Did you notice that ring on the top of the storage space to the right of my poinsettia photos? If so, you might have been curious about what it was. Not just a ring of dirt from where I moved the pot. This is what was going on! It reminds me of humans evacuating a hospital before a hurricane or after a disaster. And yes, I did feel a bit guilty. But it looks like their backup plan worked just fine. (Click on the first photo to enlarge photos and read captions.)
Whe I returned from two months at the beach, I was amazed to find poinsettias blooming even more profusely than they had bloomed in december. Notice the ring on the top of the bodega to the right of the flowers?
It was partially soil from the bottom of the pot, but it was also hundreds of tiny ants
hurrying to move their eggs to safer ground.
Obviously, the bottom of the pot had been their nursery.
Now they moved in orderly twos
following the line of the window edge
A few did not avoid the trap of a spider web.
But eventually, all had relocated in the light sconce above. When I went out six hours later, all was still. Not a sign of a tiny ant or egg, until I turned over the pot from the location I had moved it to. About 50 of the ants had re-relocated back to their former home. When I turned the pot sideways, they scurried around like mad, grabbing their assigned eggs and making off again. Hurriedly, I set the pot back down again. No time for a photo this time.
Just as I’m ready to ingest the morsel I consider best and so picked out from all the rest to be my last bite, savored with zest— last memory of this gourmet fest— from north and south and east and west, descends each winged little pest, radared in on diabolical quest as though invited at my behest. They put my appetite to the test, settling as though to the nest, their hairy feet intimately pressed upon that morsel that I loved best. I wave my hand over them, lest they eat too much, then I confess I guiltily consume the rest.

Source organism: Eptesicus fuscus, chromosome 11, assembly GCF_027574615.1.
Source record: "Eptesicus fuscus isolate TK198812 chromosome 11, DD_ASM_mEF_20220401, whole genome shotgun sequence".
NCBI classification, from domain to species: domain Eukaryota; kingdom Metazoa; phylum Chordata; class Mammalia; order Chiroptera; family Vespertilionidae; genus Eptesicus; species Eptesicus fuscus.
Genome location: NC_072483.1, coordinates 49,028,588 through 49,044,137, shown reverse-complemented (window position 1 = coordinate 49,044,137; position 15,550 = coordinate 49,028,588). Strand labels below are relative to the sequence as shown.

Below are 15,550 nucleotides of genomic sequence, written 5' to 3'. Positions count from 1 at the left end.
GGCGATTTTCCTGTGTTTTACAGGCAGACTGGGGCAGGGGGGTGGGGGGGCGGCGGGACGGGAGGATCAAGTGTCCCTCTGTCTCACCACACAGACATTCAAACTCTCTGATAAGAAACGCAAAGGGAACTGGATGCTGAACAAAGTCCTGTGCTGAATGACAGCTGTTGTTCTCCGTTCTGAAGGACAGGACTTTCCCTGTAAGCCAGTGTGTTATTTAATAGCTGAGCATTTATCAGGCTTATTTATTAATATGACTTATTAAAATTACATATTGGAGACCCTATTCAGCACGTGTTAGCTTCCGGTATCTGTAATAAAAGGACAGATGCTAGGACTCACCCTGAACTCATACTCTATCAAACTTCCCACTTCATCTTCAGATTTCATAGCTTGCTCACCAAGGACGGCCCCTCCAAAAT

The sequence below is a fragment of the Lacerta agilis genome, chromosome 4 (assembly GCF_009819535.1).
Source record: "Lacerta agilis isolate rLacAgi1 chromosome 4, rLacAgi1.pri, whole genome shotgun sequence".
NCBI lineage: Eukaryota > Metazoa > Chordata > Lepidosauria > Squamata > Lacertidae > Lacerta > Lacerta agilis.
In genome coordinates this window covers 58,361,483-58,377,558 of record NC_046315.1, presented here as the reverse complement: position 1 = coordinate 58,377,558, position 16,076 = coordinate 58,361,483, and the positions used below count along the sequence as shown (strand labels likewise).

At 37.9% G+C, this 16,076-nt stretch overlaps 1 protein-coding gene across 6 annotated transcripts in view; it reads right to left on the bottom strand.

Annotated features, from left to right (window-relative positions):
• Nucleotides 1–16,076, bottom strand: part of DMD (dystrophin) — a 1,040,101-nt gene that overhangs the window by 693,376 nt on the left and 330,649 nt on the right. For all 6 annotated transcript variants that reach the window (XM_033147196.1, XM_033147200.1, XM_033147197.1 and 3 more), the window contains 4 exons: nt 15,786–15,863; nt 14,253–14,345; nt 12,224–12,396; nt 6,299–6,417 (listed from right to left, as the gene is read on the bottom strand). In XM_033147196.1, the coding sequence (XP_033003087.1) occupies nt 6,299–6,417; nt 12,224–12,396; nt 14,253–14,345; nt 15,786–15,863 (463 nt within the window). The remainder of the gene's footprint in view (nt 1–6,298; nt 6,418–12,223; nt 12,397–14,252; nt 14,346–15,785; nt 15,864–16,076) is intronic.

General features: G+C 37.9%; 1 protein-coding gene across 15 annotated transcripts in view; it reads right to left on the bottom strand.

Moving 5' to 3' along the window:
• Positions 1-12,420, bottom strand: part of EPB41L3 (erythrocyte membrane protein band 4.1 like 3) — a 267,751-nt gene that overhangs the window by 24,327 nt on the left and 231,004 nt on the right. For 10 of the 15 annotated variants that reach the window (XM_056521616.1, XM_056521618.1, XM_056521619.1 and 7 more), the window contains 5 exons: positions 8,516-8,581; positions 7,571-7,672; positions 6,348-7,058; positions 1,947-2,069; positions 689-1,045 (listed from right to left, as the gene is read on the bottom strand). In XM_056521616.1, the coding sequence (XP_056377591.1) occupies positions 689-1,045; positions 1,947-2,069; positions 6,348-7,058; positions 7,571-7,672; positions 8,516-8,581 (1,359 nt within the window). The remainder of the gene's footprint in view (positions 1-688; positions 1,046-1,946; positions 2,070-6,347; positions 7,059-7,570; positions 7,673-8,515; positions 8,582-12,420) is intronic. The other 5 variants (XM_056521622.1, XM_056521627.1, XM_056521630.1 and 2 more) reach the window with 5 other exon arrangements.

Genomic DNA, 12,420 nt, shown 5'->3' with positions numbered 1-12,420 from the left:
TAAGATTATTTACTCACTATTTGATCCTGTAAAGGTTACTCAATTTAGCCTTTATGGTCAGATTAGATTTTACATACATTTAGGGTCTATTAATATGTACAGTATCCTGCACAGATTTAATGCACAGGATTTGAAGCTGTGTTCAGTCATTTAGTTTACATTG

It’s that time of year when flying termites descend by the thousands, chew off their wings and go in search of delicious wood to munch. These fellas thankfully got caught in a huge rainstorm that lasted for hours, pinning them by their wings. I woke up to drifts of them in places like these steps up to the garage. Kinda ghastly, but definitely oddball.
Most things crawl before they fly, if they fly at all. The wood termites shown in the photo have flown into my pool, chewed their wings off, and are treading water or floating on their cast off wings to get to the side of the pool so they can crawl up to my wooden beams and make a meal of them. The golden orb spider spins zigzag designs in her web as she crawls to its center. I haven’t been able to determine why. The orange butterflies were on a lifejacket on a boat on the Amazon. Attracted by the bright color, they were no doubt disappointed by the taste. The tiny green moth flew down to my computer screen one night and crawled around a bit before it settled on a nice spot. The hummingbird moth larvae are fascinating in their various mutations before turning into moths. I never have been able to figure out what the crystal shapes are growing out of the one caterpillar.
Most of my bird watching takes place at the beach, thus the photos of pelicans and gulls. Except for the photo of the walking stick on the cap and the hand-held giant leaf hopper, which were both taken in the Amazon rainforest, all of the other photos were taken at my house above Lake Chapala in Mexico.
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